Tuesday, 28 February 2012
Thursday, 16 February 2012
That said, any musicians who would like some advice from me only need ask :) I'm more than willing to help out where I can.
Anyway, on to the update. Today I finished recording the bass parts for the songs for my upcoming 'back-catalogue' album. I'm not releasing the track listing yet, I'll probably do that when the recording is all sorted and a release date is set. What I will tell you is that today I recorded bass parts for two popular songs from 'The Rumour Mill' and one from 'Bard Song', the latter taking a grand total of 20 takes! (I was starting to feel like I was nitpicking a little, but I nailed it just before I gave up all hope!). From here I have a decision to make.
Pretty much everything else I am going to put into the songs needs to be mic'ed, and for this I would like to record in a room different to my bedroom! It just doesn't sound great in there, and it's not isolated enough so not only do I worry about doors slamming downstairs ruining a good take, but also I feel like I can't really let rip with the vocals with other people in the house.
When I recorded 'The List' this wasn't an issue. I was recording onto a laptop, so taking the recording to a different location, which turned out to be either my conservatory in the dead of night or my next door neighbour's music room in his garden was easy. Now I'm working on a desktop PC, so moving it around is a bit of a headache. I think maybe I will need to camp in Ed's music room again (if he lets me!) or find somewhere to set up shop away from outside interferences.
These problems aside, the more I play and record parts for this album, the more excited I get about it. I'm still not totally sold that it's going to be a huge success, but it's a project I'm committed to and I'm starting to come around to the idea of it. What I like about it is that the songs that I have chosen have all, at some point, been big songs in my live sets, but recordings of them have never really done them justice. Since then I have improved as a musician, performer and engineer, so I'm hoping to give better representations of them this time around. I'm really looking forward to seeing how they come out.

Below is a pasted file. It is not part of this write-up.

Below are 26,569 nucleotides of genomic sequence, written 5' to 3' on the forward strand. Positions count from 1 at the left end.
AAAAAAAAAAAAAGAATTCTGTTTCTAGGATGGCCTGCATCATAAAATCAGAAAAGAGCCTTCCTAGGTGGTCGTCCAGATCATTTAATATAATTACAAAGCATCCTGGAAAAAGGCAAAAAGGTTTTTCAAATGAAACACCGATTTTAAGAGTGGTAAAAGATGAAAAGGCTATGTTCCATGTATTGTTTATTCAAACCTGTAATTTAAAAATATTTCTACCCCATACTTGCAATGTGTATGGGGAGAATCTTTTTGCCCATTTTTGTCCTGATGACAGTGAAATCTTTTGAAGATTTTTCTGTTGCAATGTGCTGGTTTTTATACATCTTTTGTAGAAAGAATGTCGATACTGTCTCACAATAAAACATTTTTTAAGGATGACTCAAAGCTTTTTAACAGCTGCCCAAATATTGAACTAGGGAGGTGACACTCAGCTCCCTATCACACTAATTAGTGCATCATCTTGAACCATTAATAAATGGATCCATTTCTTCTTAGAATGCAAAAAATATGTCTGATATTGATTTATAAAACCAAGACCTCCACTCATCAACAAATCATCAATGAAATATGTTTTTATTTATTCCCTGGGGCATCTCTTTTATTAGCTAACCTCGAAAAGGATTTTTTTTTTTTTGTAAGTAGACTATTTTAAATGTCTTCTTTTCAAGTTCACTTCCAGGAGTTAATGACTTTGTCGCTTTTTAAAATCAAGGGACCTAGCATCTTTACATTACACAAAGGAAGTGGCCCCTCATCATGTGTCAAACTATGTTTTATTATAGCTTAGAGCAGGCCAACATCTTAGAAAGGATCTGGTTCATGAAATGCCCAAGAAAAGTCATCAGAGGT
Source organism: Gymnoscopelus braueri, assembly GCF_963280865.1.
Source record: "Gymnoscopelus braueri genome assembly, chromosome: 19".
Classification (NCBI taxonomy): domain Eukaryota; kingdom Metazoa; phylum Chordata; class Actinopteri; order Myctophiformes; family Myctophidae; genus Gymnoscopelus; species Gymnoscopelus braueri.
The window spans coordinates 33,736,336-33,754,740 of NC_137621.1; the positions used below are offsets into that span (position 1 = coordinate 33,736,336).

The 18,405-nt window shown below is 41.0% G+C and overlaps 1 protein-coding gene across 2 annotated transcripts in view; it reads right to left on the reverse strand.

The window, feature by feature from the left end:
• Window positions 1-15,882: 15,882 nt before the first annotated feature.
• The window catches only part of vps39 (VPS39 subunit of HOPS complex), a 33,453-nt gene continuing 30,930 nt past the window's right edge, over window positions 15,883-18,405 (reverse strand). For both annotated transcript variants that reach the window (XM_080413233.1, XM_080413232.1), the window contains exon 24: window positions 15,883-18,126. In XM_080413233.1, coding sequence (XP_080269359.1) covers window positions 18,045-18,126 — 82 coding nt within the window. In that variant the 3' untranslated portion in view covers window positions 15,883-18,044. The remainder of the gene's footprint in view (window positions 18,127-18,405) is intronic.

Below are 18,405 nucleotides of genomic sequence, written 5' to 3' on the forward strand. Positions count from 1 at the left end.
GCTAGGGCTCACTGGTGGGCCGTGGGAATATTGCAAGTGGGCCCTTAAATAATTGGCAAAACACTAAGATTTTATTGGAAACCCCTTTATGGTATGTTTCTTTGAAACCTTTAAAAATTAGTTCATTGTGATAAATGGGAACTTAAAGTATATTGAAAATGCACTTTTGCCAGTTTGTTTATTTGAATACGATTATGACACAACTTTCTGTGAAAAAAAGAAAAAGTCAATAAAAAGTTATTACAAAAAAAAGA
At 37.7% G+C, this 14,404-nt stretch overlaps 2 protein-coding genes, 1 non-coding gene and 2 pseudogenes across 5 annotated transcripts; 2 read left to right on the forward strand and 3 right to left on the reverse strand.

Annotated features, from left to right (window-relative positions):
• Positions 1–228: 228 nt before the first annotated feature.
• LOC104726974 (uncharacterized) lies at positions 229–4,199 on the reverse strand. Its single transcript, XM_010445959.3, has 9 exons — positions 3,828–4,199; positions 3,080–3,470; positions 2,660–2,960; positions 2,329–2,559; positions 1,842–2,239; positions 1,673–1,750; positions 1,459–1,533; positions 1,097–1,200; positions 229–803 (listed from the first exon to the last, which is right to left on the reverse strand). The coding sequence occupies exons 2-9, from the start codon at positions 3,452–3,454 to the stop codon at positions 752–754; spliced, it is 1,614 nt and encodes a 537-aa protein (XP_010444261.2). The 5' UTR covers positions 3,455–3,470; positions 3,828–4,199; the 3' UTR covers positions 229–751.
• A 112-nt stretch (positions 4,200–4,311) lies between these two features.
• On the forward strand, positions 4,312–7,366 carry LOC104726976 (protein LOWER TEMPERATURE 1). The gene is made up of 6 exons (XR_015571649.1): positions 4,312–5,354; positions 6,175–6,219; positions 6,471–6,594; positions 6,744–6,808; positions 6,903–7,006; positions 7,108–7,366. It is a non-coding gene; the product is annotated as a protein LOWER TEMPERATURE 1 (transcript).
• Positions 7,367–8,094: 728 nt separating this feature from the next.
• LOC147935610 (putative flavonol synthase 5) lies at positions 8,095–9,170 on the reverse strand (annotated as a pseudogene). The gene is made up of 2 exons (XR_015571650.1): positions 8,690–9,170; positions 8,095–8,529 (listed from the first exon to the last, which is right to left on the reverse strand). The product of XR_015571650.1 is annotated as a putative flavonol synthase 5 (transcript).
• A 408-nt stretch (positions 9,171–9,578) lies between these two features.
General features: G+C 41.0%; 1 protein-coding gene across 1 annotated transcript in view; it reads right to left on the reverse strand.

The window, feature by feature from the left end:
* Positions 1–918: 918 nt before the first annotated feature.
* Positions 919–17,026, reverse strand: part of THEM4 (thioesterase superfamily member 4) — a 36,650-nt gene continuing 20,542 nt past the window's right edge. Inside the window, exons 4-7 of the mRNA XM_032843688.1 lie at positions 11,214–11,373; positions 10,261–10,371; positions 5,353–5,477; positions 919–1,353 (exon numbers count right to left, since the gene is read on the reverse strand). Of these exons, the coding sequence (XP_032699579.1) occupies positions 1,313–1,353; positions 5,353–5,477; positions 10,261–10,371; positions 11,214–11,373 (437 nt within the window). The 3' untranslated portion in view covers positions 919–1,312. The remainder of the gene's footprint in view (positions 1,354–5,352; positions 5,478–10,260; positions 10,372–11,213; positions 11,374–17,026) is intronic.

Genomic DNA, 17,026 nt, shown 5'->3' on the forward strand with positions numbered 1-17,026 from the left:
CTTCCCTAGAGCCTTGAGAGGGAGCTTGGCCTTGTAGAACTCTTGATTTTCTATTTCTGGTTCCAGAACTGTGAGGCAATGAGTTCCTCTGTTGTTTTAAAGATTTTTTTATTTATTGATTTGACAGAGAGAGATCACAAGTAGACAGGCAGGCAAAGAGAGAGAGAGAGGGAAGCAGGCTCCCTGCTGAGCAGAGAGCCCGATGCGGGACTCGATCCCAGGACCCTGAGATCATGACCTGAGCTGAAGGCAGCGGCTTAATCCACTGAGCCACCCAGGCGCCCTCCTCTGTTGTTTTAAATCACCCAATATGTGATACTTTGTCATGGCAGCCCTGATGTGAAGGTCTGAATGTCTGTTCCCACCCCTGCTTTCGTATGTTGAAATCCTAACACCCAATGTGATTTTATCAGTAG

Recording aside, I'm back on the gigging trail again, finding out new open mic nights, getting back in touch with promoters and finding new open mic nights for me to run, the latter starting tonight with a new night at The Stirrups in Brewood. Come down if you have the night off, it should be good fun. I'd also love to hear from anyone who has any suggestions about places I should play or people I should get in touch with about playing :)
So that's it for updates. Next time I'll hopefully be further along the album road, have had some gigs to tell you about and maybe even have some new merchandise and competitions to get you in on! Keep you posted :)
Wednesday, 8 February 2012
Review by Phil Shapiro.
Friday, 3 February 2012
Around the time when the guys from Manchester came down to open mic was about the busiest I had been. But it wouldn't last. Soon pubs started closing and changing hands in 'the great public house depression' that has been going on in the last few years, seeing pubs close all over the UK every week. The Crown changed hands, and though we tried to keep the night going under new owners, they weren't keen. The New Inns experiment turned out to be a failure, and The Bird in Hand also cancelled the open mic nights due to poor attendance. It seems that the reputations of the places I was putting nights on in was finally catching up with me.